Perhaps it's the lingering sub-freezing temperatures in many parts of the country. Or maybe we're entering a relatively fallow period between earnings season. Whatever the cause, the pace of dividend declarations has slowed down. And as usual when this occurs, there have been fewer raises in the distributions of publicly traded companies.
That said, there were still a number of firms willing to throw more coins to their shareholders in the form of enhanced payouts. Three notables that did so last week were:
Best Buy (BBY 0.83%)
Well, this is one memorable way to return money to stockholders. The big electronics retailer has not only lifted its quarterly dividend by 21% to $0.23 per share, it's also declared a special one-time payout of $0.51 per share thanks to a set of legal settlements regarding its selling of LCD displays.
Best Buy's Q4 and fiscal 2015 both saw pronounced improvement in attributable net profit -- for the quarter, this was $519 million ($1.46 per share), a 77% improvement over Q4 2014 and well above the average analyst estimate of $1.35. Meanwhile, bottom line for the full year nearly doubled, to $1.2 billion.
Those are good numbers, but they're fueled largely by the company's Renew Blue cost-cutting initiative, not huge improvements in sales. On a year-over-year basis, quarterly revenue of just over $14 billion barely moved the needle, and the full-year figure of $40 billion was actually down slightly from that of fiscal 2014.
And going forward, Best Buy has warned that sales growth for the first half of this year will be negative or flat, hampered by factors such as falling prices, and lower take-up of its extended warranties (a high-margin money maker for the company). So I think caution is warranted as far as the company's fundamentals are concerned, and by extension the future of its dividend.
Both Best Buy's upcoming regular dividend and the special disbursement are to be paid on April 14 to shareholders of record as of March 24.
GameStop (GME -2.26%)
The business game is going well for this specialty retailer, which last week boosted its quarterly dividend by 9% to $0.36 per share.
That's in advance of the company's Q4 and fiscal 2014 results, slated for release on March 26. The chunky dividend hike portends well for those figures, as does the results from its holiday season. It was a good period for the retailer, with encouraging growth (6%) in sales of new software, the firm's top revenue source.
That helped cushion the blow from a drop of 32% in the hardware category. That sounds scary, but it was the only serious decliner across GameStop's product lines. All told, net sales held up pretty well considering the situation -- they were down 7% to $2.9 billion.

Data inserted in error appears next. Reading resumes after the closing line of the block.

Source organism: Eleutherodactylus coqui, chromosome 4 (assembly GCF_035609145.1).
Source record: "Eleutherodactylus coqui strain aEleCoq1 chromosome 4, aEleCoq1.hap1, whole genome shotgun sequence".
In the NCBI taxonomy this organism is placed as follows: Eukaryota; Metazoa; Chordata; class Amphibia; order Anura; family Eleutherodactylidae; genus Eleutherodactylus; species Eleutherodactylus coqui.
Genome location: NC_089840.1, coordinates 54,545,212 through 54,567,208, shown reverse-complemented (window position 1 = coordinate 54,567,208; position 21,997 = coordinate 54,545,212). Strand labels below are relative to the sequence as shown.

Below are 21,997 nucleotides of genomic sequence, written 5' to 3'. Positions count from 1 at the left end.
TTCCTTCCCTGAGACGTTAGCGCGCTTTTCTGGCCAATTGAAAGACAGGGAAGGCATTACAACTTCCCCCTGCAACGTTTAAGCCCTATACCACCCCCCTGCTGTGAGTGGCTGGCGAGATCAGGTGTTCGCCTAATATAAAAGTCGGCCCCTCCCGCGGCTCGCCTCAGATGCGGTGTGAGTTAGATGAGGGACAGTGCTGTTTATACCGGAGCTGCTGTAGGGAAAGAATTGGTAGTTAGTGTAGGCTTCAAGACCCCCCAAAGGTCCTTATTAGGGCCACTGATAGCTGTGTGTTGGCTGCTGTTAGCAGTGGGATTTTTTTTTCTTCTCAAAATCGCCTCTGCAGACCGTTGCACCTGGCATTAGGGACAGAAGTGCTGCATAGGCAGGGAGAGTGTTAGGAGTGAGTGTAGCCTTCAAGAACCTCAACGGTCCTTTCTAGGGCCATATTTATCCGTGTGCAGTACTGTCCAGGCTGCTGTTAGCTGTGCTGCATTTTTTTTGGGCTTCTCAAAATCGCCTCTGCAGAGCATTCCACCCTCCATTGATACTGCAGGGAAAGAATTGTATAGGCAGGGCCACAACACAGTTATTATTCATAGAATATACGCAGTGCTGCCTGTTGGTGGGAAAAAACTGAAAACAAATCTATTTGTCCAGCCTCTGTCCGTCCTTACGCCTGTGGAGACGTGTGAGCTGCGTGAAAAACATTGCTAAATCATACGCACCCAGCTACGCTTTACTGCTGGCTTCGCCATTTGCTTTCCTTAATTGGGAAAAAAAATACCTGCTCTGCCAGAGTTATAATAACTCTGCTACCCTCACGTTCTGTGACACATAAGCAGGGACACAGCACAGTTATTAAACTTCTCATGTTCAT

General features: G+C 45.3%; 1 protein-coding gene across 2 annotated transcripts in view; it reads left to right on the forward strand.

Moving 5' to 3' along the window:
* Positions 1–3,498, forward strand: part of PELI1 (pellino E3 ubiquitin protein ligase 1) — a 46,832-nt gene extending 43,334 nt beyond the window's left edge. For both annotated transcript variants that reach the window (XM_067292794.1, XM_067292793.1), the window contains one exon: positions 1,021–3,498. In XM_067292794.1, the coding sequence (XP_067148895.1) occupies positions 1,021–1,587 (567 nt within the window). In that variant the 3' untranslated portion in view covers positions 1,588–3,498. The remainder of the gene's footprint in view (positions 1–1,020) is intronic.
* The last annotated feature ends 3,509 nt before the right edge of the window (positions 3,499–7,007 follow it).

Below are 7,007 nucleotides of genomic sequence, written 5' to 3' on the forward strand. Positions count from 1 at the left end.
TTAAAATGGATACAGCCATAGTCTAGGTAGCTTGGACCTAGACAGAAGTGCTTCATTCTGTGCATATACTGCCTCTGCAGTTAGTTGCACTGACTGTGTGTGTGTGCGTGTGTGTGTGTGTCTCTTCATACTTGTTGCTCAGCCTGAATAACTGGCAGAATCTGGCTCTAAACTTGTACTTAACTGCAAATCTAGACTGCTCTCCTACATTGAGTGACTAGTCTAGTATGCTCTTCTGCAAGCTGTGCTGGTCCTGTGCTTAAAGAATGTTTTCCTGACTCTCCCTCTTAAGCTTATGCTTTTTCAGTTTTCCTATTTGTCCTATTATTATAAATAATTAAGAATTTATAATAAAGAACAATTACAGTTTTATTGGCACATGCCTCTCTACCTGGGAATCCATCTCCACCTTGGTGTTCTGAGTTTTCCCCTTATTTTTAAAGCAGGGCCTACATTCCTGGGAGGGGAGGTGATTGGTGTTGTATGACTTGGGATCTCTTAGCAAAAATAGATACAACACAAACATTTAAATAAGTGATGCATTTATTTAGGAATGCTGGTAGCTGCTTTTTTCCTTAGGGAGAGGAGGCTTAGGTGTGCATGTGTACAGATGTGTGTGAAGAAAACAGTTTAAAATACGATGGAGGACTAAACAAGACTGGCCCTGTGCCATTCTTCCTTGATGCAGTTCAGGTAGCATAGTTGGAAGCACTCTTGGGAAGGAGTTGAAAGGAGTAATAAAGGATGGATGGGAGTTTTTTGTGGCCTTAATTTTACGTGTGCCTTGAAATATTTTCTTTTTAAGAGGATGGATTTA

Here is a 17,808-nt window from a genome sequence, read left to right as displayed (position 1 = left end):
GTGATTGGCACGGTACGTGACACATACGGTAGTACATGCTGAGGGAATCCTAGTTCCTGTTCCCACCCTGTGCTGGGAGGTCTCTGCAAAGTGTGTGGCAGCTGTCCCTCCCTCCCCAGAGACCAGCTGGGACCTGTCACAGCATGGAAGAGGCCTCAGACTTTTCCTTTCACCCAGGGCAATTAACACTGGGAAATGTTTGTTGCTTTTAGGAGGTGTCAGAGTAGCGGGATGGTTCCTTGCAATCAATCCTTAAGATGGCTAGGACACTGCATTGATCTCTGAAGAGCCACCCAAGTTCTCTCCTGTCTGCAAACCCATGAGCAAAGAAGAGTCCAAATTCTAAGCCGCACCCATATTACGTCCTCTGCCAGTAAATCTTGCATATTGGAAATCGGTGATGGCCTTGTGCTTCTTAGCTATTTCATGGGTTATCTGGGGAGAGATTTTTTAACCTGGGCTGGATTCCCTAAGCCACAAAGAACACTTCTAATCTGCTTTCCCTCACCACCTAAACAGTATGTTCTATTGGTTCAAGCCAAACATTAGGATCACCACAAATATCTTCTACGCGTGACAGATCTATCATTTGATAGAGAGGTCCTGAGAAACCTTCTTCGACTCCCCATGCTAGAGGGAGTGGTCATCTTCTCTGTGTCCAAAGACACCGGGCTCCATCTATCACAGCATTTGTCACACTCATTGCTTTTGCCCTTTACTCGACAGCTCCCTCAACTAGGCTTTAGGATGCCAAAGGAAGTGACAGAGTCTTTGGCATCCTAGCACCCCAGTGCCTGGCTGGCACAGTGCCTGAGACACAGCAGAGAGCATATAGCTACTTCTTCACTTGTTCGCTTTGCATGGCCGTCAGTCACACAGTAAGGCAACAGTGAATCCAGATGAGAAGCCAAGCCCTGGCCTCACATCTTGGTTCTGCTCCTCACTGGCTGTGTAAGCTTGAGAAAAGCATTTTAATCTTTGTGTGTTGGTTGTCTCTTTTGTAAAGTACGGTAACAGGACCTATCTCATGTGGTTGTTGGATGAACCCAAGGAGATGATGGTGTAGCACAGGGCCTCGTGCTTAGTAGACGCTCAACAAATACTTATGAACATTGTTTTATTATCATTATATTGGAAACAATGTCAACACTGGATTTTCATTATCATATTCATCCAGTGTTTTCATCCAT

I'd expect the software growth/hardware drop trend to continue, since the current generation of consoles is no longer new, while popular recent titles like Grand Theft Auto V from Take Two Interactive are likely to remain in strong demand over the coming quarters.
As for dividend sustainability, at the end of its most recently reported quarter GameStop's cash position was nearly 10 times as high as what it'll be paying out on a quarterly basis for its raised distribution. Considering that and the decent holiday sales figures, I think the new dividend is sustainable for now. But investors should keep an eye on those Q4 and annual figures when they're released later this month.
GameStop's new dividend is to be dispensed on March 24 to stockholders of record as of March 17.
Hill-Rom Holdings (HRC)
This maker of medical equipment is a longtime dividend payer and raiser. It's keeping both habits in force with its recent declaration of a $0.16 per share quarterly distribution, a 5% improvement over its predecessor.
This followed a Q1 that saw Hill-Rom boost its total revenue by a sturdy 18% on a year-over-year basis to $465 million, which well exceeded the average analyst estimate. Although much of this was due to the acquisition of operating room equipment purveyor Trumpf Medical last year, the company regardless would have posted a sales increase of around 6%.
Meanwhile, net income sagged a bit, dropping to just over $12 million from the year-ago quarter's $13.2 million.
Zooming out a bit, prior to the Trumpf Medical buy the company's top line had been stagnant and its net profit on the decline in recent years. That's in no small part due to its rivalry with the larger and more diversified Stryker.
Hill-Rom's new asset should help make it more competitive. The firm is anticipating total revenue growth of 11% to 12% for fiscal 2015, and recently bumped its per-share profit guidance to $2.44 to $2.50 -- well above 2014's $1.04.
The Trumpf Medical acquisition seems to be a sensible one for Hill-Rom, a profitable buy that should juice its results in the future. If those profit estimates are realistic, free cash flow should grow commensurately and allow the firm to at least maintain its just-raised dividend.
Said distribution will be handed out on March 31 to shareholders of record as of March 17.